Type 2 Diabetes in America

Considering the scope of the current COVID-19 pandemic, it is far too easy to forget that many people are struggling with other health issues, some just as serious as COVID-19. Among the forgotten public health emergencies is Type 2 diabetes which currently afflicts 1 in 8 American adults.

What is even more disturbing is the meteoric rise of Type 2 diabetes in the U.S. in recent years and the upward trajectory of this trend. The CDC estimates that almost 86 million American adults have prediabetes, which is higher than normal levels of blood sugar. Without a dramatic change in lifestyle including weight loss and regular physical exercise, many of those suffering from prediabetes will acquire full-blown Type 2 diabetes within 5 years.

What Is Type 2 Diabetes?

Diabetes comes in two forms: Type 1 and Type 2. Type 1 diabetes is an autoimmune disorder in which the body destroys its own pancreatic beta cells, the only cells that can produce insulin. Type 2 diabetes, however, is an acquired condition in which cells stop responding to the presence of insulin. This forces the pancreas to produce more insulin, but eventually the high levels of sugar in the blood damage various organs and systems.

The tragedy is that almost 1 in 4 people with diabetes do not realize that they have this health condition. Unmanaged Type 2 diabetes can lead to many health problems including

  • Heart disease
  • Stroke
  • Kidney failure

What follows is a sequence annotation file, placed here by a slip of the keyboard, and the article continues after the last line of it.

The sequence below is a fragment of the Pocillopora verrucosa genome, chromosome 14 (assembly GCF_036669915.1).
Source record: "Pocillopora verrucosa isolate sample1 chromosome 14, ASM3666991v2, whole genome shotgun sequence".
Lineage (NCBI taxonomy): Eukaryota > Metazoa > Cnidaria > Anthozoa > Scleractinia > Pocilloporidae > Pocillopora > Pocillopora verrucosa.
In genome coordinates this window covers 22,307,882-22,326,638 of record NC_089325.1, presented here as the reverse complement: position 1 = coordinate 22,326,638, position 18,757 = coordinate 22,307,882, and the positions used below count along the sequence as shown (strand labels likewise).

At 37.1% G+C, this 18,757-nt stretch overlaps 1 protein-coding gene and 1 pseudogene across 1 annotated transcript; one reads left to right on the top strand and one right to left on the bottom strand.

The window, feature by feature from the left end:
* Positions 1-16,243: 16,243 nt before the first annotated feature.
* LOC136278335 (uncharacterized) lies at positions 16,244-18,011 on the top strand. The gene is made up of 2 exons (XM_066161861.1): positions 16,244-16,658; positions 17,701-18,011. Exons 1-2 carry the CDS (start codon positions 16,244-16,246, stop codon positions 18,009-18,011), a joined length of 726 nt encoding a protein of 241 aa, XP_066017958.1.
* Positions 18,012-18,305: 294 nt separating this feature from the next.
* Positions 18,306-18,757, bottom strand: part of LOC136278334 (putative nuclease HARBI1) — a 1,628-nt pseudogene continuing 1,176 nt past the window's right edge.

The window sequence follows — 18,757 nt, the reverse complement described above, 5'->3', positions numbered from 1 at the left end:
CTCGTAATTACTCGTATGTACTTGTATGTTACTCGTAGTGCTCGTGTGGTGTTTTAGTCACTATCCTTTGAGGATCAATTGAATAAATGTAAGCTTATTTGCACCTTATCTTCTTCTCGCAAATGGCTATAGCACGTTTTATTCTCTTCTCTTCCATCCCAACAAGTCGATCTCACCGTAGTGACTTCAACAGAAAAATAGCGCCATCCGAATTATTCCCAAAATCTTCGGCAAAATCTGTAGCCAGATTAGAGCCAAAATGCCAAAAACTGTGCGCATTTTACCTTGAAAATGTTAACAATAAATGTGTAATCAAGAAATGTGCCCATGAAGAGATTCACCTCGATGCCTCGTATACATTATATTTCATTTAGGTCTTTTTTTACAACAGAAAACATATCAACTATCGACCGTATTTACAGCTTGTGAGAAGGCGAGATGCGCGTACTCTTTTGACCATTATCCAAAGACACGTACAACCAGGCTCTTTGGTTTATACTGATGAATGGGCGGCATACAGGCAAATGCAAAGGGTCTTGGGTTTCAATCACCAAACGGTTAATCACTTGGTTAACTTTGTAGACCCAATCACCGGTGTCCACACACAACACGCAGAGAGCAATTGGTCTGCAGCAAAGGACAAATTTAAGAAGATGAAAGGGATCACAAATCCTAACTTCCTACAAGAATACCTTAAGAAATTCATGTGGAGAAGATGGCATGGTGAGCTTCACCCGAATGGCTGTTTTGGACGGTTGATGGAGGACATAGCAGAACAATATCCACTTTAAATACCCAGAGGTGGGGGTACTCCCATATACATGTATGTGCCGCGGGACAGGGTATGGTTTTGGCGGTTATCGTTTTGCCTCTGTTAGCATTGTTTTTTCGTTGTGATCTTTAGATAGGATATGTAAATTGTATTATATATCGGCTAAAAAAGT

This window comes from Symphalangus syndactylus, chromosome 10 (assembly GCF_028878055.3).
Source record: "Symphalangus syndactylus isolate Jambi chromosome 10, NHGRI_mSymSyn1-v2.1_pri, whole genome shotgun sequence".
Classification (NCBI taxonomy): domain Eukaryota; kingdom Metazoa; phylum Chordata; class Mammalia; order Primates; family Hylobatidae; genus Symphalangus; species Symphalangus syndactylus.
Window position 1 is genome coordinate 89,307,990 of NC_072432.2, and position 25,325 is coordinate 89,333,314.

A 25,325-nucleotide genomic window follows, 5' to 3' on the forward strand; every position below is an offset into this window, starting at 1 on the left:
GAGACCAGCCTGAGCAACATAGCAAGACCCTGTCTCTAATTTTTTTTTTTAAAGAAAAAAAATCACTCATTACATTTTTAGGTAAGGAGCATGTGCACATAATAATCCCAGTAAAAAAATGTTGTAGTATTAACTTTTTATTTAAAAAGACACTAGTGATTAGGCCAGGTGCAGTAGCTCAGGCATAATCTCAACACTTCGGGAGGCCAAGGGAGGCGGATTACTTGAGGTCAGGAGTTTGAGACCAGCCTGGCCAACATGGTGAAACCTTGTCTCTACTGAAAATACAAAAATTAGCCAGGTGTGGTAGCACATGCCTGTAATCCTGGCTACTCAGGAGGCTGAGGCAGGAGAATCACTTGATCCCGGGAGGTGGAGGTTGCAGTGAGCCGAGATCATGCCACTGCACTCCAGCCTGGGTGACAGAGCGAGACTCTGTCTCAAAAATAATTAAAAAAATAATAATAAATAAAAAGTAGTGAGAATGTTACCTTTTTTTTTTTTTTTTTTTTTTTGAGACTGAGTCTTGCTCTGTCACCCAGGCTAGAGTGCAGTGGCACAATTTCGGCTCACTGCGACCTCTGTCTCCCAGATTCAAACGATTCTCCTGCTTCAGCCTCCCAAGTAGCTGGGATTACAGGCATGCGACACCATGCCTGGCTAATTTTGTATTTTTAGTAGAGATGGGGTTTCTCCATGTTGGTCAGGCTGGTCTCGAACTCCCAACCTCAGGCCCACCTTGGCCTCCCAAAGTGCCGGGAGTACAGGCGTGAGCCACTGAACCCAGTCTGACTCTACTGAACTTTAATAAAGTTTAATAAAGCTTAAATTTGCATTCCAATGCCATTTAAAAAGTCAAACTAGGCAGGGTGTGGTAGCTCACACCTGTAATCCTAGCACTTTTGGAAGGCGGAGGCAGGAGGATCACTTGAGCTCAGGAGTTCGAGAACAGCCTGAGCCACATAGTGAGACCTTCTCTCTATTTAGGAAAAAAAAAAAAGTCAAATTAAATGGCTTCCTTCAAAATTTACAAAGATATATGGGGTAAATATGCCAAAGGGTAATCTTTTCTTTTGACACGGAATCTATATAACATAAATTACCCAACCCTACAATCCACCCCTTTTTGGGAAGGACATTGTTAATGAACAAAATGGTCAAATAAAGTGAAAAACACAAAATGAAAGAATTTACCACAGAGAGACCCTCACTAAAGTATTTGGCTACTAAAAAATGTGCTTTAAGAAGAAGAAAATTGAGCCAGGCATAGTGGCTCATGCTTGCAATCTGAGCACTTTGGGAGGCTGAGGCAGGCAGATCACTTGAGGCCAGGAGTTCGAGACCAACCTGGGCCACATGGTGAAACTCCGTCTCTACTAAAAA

• Blindness
  • Amputation of toes, feet or legs
  • Nerve pain
  • Early death
  • Increased risk of COVID-19

If you are diagnosed with Type 2 diabetes, you can slow the progression of the disease by making some simple lifestyle changes. You should adopt a more active lifestyle that includes regular exercise and a healthy diet that is low in carbohydrates.

Your physician may also recommend various medications including insulin to help keep your blood sugar low. Your blood pressure and cholesterol will also need to be monitored closely. The doctor may request that you use a blood sugar meter regularly to make sure you remain in a healthy range.

An Epidemic of Type 2 Diabetes

It is estimated that almost 34 million Americans have diabetes, and almost 90 percent of these involve Type 2 diabetes. There has been a rapid rise in the number of diabetics in the U.S. in recent years, and if this trend continues, then the number of Americans with diabetes could balloon to 1 in 3 by 2050.

The primary reason for this uptick in Type 2 diabetes cases is the growing number of obese Americans. In 2016, almost 75 percent of U.S. men and 69 percent of U.S. women qualified as overweight. After steadily climbing for years, it is estimated that almost half of all American teenagers will be overweight by 2030.

What is truly alarming is the jump in Type 2 diabetes diagnoses among young people. One study analyzed 4.9 million youths from 2002 to 2012 and found an increase of 4.8 percent of Type 2 diabetes cases among youths aged 10 to 19.

How to Prevent Diabetes

If you have elevated levels of sugar in your blood but do not yet qualify as diabetic, there is still hope. About 70 percent of prediabetics will transition to full-blown diabetes, but you can take steps to lower your odds.